The BBC1 adaptation of Ian McEwan’s 1987 novel The Child in Time follows Stephen Lewis (Benedict Cumberbatch), a children’s author, who loses his four year-old daughter Kate in a supermarket. The 90-minute drama pivots between the lives of Stephen and his wife Julie (Kelly Macdonald) immediately after the tragic event and three years on.
The script from Stephen Butchard follows the separate journeys of grief Stephen and Julie experience after the disappearance of their daughter. Cumberbatch and McDonald demonstrate this with ease, at first the sheer horror and desperation between the two searching for their daughter which is then followed by bitterness and anger, and eventually the downfall of their marriage once blame is ascribed.
Cumberbatch is perhaps at his best here portraying an ordinary man riddled with guilt and grief who has been flung into a perpetual state of searching. His performance is so raw and gut wrenching you are clearly reminded why Benedict Cumberbatch is one of the best actors of his generation.
Kelly Macdonald is fantastic in her role of Julie, she is sometimes cool but never not caring. Her exploration of grief is something to be applauded, especially her darker days of anger, desperation, and ultimately leaving.
I’m not a parent myself but it’s impossible not to put yourself in place of the two parents. The silence that engulfs Stephen and Julie in their separate homes is deafening and unbearable. The chatter and checkout bleep of the supermarket as Stephen’s world falls apart are cruel and uncaring as director Julian Farino highlights that although the world of the characters might be collapsing, the wider world plods on indiscriminately.
Stephen Butchard’s script explores childhood on three levels: the trauma of two parents losing their child, a man who feels robbed of his childhood and is desperately searching for it once more, and finally, the government’s intervention in child development. Between the three the narrative itself is lucidly laced with the daydreams of Stephen and his Mother. Everywhere he goes he thinks of her and catches glimpses of her.
Outside of Cumberbatch and MacDonald Stephen Campbell Moore plays Stephen’s friend Charles who retires from his position in the government to up sticks and move to the country side with his wife, Thelma (Saskia Reeves).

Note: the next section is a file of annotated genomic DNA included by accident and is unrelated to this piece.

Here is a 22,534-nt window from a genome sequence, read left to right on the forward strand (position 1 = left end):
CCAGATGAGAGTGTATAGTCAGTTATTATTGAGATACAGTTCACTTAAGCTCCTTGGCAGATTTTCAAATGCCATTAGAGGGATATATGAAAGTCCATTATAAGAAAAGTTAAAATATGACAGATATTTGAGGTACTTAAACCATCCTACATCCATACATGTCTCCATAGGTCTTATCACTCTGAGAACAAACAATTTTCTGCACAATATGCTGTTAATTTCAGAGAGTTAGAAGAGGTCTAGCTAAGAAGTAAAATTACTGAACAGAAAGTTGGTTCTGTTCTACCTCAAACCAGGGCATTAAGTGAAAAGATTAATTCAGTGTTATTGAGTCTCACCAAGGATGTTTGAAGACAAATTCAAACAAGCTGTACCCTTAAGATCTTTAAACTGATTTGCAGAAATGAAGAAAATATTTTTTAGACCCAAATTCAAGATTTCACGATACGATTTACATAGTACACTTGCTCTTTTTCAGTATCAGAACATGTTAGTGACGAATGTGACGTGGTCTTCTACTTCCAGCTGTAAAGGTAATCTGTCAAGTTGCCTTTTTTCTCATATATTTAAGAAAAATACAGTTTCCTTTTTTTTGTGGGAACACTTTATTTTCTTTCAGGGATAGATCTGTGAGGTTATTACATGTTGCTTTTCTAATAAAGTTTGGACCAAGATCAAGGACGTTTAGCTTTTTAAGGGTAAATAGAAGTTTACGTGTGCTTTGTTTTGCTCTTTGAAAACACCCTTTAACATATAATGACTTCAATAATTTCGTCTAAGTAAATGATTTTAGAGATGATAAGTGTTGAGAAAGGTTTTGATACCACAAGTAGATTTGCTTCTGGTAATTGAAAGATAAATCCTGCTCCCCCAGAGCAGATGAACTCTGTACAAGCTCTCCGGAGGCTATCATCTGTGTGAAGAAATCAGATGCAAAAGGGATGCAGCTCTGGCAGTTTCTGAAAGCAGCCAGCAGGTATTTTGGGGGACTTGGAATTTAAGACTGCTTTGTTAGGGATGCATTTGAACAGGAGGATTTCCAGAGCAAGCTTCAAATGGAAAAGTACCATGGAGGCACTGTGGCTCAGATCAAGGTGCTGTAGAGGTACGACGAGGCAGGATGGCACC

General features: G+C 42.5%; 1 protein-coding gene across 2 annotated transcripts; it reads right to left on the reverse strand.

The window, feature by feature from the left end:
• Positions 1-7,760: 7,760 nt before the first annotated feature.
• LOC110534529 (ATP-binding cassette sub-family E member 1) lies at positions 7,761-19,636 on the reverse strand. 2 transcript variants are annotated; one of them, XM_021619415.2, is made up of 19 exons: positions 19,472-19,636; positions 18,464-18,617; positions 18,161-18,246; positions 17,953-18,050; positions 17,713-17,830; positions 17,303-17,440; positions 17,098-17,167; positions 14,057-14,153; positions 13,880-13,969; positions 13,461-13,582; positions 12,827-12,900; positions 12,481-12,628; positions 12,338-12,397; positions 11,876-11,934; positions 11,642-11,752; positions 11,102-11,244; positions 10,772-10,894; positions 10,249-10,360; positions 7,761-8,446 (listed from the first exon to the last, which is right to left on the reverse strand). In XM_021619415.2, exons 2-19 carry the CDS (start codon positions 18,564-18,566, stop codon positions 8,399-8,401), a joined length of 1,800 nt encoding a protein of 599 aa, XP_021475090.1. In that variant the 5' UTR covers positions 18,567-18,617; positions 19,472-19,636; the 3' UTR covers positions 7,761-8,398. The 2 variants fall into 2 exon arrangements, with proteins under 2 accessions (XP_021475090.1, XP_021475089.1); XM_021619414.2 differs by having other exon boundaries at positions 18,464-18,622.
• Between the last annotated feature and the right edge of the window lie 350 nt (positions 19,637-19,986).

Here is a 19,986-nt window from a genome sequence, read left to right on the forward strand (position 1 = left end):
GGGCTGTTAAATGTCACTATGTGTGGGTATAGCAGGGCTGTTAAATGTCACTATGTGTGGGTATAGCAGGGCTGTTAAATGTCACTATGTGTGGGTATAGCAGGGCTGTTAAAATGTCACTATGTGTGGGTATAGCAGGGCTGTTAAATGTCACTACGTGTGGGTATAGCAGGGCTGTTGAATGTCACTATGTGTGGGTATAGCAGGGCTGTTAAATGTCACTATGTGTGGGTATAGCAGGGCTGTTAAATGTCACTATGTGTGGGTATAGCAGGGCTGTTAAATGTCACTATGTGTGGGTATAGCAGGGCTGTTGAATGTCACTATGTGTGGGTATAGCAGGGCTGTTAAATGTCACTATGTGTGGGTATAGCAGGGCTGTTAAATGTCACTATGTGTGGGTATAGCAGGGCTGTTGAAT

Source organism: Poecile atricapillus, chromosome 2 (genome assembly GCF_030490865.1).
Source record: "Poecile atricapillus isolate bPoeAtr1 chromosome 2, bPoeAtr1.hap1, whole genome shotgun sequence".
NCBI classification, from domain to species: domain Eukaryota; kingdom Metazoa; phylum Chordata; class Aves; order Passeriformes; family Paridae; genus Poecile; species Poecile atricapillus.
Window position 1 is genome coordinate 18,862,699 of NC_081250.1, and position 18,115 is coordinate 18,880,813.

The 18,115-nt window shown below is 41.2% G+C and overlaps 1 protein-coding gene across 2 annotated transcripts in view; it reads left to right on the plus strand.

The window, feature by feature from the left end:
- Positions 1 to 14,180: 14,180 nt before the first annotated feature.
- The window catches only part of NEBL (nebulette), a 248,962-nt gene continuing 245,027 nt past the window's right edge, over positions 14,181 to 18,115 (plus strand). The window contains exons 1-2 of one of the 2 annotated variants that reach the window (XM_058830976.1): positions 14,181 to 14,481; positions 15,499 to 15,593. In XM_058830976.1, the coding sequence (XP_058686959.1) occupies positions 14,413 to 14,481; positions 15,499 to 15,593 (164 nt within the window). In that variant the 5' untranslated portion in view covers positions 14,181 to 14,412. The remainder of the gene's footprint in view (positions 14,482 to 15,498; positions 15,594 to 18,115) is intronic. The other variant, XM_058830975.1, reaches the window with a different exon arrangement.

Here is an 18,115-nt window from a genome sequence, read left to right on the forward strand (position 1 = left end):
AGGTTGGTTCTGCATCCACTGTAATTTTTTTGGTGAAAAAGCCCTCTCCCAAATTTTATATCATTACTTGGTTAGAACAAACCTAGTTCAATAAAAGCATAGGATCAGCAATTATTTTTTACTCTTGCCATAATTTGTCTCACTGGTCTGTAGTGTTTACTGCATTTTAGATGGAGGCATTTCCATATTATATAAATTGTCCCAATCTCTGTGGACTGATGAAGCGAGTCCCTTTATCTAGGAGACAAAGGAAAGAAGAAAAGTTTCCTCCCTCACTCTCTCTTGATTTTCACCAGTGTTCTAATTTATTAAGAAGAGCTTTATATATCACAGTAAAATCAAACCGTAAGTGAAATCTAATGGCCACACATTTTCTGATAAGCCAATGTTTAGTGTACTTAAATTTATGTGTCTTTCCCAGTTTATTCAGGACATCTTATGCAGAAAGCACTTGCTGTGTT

Charles is desperately longing to be a child again. This is revealed rather abruptly, Charles is running full force, arms spread wide open, towards his den in the woods. His actions sudden, hungry, and uncontrollable – not those associated with a man who’s just retired. Campbell Moore gives a standout performance, The balance between the mature middle aged man and the cheeky child he longs to be is heartbreaking.
Amongst the grief I feel it’s a tale of growing up and accepting responsibility, the lost responsibility of no longer having a child, but the sense of responsibility and guilt they are burdened with, the responsibilities Charles has hampered away but is still conscious of and tormented by, and arguably the responsibility of Thelma as Charles’ wife.
Stephen finds his friend, a grown man in his school uniform, hanging nalone in the woods. That moment which will dry out the throat of anyone watching once you realise how desperately unhappy Charles must have been tormented by what he longs to be but constantly reminded of what he ought to be.
For a drama that centres around one of the worst things can ever happen to parents The Child in Time manages somehow to be an inspiring and upbeat tale. Everyone involved such be commended. It’s going to stay with me for a while.
Contributed Elise Gallagher